Breakbeat Era, Ultra Obscene (xl/1500 records)
For those unfamiliar with drum n bass, Breakbeat Era’s full length, Ultra Obscene, could serve as the lexicon. Not only does Breakbeat Era team up two of the genre’s most exciting pioneers, DJ Die and Ronnie Size, but vocals are laid down by the soulful Leonie Laws and the whole record is incredibly tight. It fulfills all the promises drum n bass and its creators have made over the years.
For those who enjoyed Ronnie Size and Reprazent’s New Forms, Breakbeat Era combines all the great drum n bass elements of that record and leaves a lot of the sorry-ass wanking at home. Ultra Obscene keeps the tight beats and surging bass pulses. But gone are the slow jams and cheesy acoustic guitars. All the tracks zoom forward like a Tokyo subway train, the smooth beats executing quick turns.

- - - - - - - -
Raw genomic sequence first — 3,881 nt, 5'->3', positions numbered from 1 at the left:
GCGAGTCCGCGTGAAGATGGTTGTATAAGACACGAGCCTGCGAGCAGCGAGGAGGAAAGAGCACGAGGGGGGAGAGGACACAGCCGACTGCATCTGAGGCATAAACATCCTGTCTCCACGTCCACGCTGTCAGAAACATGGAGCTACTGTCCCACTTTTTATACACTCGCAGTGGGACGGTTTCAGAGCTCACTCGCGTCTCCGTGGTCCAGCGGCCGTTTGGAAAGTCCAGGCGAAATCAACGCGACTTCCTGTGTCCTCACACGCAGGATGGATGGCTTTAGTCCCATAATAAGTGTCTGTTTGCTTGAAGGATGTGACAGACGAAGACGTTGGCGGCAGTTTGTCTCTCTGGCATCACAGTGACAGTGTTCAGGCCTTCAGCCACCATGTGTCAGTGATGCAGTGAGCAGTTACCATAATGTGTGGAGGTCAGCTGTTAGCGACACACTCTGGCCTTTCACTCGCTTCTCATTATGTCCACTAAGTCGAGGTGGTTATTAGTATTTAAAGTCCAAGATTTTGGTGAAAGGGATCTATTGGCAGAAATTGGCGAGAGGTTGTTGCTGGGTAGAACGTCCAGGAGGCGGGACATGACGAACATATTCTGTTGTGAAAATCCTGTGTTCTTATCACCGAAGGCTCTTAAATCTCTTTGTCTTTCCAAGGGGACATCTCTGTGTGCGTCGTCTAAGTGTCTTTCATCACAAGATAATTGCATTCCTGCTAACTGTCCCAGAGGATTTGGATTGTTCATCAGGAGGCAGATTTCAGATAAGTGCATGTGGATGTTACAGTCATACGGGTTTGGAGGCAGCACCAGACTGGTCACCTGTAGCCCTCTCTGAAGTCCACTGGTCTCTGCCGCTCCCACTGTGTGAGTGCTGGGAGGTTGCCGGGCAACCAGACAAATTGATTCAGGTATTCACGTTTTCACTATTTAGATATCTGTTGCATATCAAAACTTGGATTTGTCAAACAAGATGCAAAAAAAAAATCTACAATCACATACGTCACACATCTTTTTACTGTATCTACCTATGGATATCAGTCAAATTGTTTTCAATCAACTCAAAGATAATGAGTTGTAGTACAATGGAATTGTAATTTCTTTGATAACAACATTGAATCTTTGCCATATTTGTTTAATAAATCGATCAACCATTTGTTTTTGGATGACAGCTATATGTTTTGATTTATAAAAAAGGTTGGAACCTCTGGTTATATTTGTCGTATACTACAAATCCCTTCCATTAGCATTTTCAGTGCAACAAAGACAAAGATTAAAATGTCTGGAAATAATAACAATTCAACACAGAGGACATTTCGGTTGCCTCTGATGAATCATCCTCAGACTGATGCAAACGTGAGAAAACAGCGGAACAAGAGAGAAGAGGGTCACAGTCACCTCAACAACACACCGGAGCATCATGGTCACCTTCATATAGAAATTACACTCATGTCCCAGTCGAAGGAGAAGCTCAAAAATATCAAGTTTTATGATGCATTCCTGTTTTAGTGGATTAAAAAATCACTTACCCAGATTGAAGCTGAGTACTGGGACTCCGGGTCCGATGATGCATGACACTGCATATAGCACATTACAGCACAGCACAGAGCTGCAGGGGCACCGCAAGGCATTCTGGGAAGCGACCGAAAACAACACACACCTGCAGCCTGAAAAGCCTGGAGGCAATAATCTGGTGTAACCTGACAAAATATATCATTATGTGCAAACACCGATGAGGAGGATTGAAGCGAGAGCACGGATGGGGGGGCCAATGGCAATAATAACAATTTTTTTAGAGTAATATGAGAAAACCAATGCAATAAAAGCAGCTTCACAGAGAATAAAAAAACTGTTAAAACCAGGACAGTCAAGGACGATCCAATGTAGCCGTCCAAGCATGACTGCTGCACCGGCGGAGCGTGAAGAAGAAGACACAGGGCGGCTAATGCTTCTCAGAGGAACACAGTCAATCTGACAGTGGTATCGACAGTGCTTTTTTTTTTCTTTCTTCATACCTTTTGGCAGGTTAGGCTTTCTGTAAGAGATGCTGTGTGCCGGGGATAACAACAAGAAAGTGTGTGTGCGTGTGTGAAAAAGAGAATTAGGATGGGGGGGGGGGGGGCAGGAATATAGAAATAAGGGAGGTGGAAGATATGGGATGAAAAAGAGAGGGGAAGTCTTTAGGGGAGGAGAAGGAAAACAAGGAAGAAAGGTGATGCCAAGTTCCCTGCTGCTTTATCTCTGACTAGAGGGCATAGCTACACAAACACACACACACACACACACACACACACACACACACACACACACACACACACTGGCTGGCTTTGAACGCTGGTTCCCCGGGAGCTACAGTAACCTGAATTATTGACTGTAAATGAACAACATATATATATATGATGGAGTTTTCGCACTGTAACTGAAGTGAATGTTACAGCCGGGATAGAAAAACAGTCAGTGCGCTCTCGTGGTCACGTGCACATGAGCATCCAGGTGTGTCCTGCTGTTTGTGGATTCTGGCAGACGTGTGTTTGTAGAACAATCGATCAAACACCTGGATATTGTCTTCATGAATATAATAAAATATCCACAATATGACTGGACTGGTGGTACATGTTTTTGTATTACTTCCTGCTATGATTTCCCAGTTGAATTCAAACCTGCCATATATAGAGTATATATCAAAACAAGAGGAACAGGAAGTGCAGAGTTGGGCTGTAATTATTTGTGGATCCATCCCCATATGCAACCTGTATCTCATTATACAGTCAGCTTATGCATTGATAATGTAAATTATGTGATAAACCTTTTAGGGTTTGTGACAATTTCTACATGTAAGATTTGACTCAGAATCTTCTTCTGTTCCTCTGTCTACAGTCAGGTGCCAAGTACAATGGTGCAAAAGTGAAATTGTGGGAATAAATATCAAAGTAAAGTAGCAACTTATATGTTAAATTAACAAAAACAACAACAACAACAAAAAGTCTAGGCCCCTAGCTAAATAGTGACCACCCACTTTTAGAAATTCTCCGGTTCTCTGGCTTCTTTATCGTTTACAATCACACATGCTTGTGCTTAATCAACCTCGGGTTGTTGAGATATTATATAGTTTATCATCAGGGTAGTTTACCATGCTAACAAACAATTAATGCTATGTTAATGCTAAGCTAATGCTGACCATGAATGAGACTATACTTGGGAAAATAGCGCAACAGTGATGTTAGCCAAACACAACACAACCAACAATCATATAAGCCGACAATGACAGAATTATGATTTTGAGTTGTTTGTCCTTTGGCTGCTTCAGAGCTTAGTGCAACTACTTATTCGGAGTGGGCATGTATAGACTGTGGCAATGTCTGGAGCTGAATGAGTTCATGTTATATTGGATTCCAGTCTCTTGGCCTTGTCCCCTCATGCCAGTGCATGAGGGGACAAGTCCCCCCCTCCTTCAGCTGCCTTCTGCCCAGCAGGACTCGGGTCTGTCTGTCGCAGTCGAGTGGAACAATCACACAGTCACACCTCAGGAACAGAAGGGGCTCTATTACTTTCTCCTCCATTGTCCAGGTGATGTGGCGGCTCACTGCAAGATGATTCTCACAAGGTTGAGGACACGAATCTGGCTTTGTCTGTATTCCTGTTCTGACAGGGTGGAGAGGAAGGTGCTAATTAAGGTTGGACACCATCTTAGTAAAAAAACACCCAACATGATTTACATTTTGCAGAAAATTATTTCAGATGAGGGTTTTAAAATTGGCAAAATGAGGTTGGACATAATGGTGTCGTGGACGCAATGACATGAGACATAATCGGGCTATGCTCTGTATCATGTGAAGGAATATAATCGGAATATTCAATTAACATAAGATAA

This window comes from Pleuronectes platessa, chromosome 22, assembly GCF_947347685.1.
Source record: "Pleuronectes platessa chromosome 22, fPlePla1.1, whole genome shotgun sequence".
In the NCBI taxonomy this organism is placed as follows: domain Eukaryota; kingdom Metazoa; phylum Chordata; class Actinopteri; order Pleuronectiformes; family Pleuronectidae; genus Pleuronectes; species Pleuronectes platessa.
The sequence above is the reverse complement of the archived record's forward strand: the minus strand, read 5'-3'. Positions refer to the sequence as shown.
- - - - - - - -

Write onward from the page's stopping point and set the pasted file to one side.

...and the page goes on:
The real star of the record is Leonie Laws whose old-school soul voice proves to be incredibly limber and futuristic. Like something of a Motown Bjork, her voice smoothly bends around the breaks. It’s a warm tone which adds a humanity to a record and draws the listener in.
If this record has a flaw, it might be that it’s too dense. There are fifteen tracks here and each is executed with incredible attention to detail. The beats will consistently blow you away but you might have to put the record down for a while and step outside to clear your head. Definitely don’t stop listening half-way through. “Sex Change” and “Life Is My Friend,” the last two tracks, are two of the strongest.